By Frank James

John Galligan, the retired colonel and former military lawyer representing alleged Ft. Hood gunman Maj. Nidal Hasan on Wednesday praised the military justice system he served in for 30 years as even better than the civilian system.

But in an interview with Melissa Block, an All Things Considered host, he sounded like a man whose mind was split on the issue.

While he spoke approvingly of the military justice system, he questioned whether his client could get a fair trial at the base where the shooting rampage occurred or have his mental status accurately assessed at military facilities.

Galligan said:

... I know enough about the military justice system to be sufficiently concerned that in a high profile case such as this, it's imperative that we be ever vigilant to ensure a fair trial.
And that ranges everywhere from ensuring that his rights against self incrimination are respected all the way to ensuring that a proper forum, one free from prejudice is available to the jury...
Everyday I get up I think more about the issues you know it presents. And they're not easy issues. And for that reason, there's no immediate, no easy answer.
I would just say that your listeners should join me in requesting that everybody make sure that we go down this road that we call military justice that we make sure that we stay on track so that we give Maj. Hasan a fair impartial hearing and trial. That's what we want not just for him. It's also what we want for each and every one of us.
All of those are issues that I'm starting to have to assess their impact on this case. Can he get a fair trial at Ft. Hood? I have my doubts. Are there issues that we're going to have to address with respect to mental responsibility? Clearly there are. And are they issues that can be properly evaluated at Ft. Hood. Again, I have my doubts. Can they be evaluated properly at Darnell, I mean Walter Reed? Maybe not.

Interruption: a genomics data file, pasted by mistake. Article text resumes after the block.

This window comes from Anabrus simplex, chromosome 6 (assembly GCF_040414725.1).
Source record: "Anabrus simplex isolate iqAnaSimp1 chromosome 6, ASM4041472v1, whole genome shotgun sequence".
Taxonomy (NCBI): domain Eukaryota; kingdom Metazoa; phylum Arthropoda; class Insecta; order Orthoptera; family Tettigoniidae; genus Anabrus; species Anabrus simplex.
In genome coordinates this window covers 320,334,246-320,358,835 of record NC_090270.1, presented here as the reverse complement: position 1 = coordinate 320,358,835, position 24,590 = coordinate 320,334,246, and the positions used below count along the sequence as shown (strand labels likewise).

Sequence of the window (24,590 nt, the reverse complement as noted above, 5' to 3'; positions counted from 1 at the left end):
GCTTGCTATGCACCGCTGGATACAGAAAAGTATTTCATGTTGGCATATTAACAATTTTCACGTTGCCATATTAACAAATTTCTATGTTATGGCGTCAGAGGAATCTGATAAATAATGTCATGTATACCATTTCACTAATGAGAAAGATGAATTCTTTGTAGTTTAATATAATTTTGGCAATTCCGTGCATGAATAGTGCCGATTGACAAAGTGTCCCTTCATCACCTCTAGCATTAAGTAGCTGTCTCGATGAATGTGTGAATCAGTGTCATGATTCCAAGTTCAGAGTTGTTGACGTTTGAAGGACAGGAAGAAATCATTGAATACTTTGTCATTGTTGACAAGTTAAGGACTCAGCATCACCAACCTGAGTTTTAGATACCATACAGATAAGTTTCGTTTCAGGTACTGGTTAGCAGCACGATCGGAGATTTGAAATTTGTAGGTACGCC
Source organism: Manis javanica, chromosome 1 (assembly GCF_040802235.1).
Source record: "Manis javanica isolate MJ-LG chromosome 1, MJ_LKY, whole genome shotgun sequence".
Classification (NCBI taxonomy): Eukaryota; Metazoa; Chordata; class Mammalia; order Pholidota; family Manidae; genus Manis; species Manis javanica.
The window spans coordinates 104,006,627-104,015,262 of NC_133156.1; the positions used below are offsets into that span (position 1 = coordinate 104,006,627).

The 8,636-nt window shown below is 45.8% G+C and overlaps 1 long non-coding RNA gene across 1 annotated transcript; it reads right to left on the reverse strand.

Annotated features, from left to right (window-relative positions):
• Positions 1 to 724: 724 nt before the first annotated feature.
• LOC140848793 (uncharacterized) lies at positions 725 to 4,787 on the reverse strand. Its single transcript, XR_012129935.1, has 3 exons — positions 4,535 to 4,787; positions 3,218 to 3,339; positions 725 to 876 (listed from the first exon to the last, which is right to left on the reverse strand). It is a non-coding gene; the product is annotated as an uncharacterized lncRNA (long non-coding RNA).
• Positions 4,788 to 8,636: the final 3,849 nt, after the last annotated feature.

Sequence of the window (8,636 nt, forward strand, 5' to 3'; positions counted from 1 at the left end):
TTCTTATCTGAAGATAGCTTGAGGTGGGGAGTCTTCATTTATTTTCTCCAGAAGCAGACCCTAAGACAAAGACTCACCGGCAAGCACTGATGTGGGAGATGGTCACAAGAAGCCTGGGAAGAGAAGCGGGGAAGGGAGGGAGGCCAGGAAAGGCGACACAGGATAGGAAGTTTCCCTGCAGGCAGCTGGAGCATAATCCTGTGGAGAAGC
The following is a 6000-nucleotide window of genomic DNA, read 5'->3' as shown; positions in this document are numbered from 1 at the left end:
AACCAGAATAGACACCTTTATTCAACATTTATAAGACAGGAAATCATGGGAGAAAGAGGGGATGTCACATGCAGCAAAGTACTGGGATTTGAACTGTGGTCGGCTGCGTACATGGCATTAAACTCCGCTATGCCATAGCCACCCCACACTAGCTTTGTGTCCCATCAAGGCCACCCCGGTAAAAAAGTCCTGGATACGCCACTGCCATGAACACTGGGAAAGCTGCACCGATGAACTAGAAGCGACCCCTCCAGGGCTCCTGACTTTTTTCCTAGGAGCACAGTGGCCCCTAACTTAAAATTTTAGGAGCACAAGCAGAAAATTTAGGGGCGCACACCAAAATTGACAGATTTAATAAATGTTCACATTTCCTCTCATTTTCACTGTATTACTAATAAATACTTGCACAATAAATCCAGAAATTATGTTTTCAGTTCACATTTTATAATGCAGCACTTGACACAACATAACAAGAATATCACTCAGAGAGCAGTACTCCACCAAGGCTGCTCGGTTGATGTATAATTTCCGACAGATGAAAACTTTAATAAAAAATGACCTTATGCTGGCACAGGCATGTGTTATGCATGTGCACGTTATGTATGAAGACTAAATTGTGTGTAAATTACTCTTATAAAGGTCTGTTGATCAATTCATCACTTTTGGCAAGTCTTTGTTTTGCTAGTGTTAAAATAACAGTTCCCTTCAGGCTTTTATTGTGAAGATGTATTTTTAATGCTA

Galligan, retired from the military Judge Advocates Corps, said he, along with the military lawyer assigned to Hasan, spoke briefly with the major accused of killing 13 people and wounding dozens on the base last Thursday. He said the meeting was brief and held mainly so he could make certain that Hasan wanted him to represent him. Galligan was retained by Hasan's family.

He described Hasan, who is intensive care, as seeming very tired and sedated.

Melissa asked Galligan why he agreed to represent Hasan. He said defending soldiers was his way of giving back.

I believe soldiers give much to their country. And it's important that we as attorneys, to the extent we can give back to them by making sure any time they find themselves in the criminal-justice arena, that we make sure they get a fair trial.

Galligan is deeply experienced in military justice, serving as a defense lawyer, a prosecutor and a judge. He served part of his military at Ft. Hood.

Melissa asked if his familiarity with Ft. Hood -- he knows military lawyers serving there now -- ll left him at all feeling conflicted. Galligan said it didn't.

If I were to feel any uncertainty, either because of qualifications or because of conflict, I would raise those directly with my client and I would be the first to ask that I remove myself from representation.

categories: Crime

6:26 - November 11, 2009